The Oklahoman Editorial
LEGISLATIVE leaders apparently weren’t thrilled with the idea of giving the state’s auditor and inspector the resources and the latitude to run a magnifying glass over state agencies.
Auditor and Inspector Gary Jones had hoped voters could decide in November whether to amend the state constitution to allow his office to initiate performance audits of state agencies. Currently such audits must be requested by the governor, the agency’s director or the Legislature. As a result, they rarely happen.
That will continue to be the case. A House joint resolution (and a companion in the Senate) requesting a vote of the people recently died quietly without being heard on the House floor. If leadership had backed the bill, it almost certainly would have gone to the full body for consideration.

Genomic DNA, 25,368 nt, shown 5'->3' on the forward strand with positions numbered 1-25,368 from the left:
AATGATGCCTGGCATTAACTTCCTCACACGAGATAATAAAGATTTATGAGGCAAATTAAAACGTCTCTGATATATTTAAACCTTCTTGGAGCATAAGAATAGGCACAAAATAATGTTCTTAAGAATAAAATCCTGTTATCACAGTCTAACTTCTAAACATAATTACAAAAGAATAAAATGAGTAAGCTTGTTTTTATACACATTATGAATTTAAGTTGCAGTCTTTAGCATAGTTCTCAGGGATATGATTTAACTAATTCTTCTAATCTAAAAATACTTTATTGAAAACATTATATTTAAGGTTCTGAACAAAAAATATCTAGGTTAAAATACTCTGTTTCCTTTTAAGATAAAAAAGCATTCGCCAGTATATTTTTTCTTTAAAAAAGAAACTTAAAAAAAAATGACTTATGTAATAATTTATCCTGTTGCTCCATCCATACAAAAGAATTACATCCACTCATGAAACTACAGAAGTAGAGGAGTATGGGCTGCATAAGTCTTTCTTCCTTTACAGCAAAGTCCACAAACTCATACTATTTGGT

A survey in January by SoonerPoll.com found that nearly 75 percent of likely Oklahoma voters favored Jones’ idea. He proposed paying for the performance audits through dedication of one-tenth of 1 percent of state sales tax revenue, about $2 million per year.
There may have been concerns that this change would give the auditor too much power. But if state agencies are spending taxpayer money properly, they should welcome the scrutiny.
Lawmakers are usually more than willing to let voters decide issues. It’s disappointing they chose not to this time around.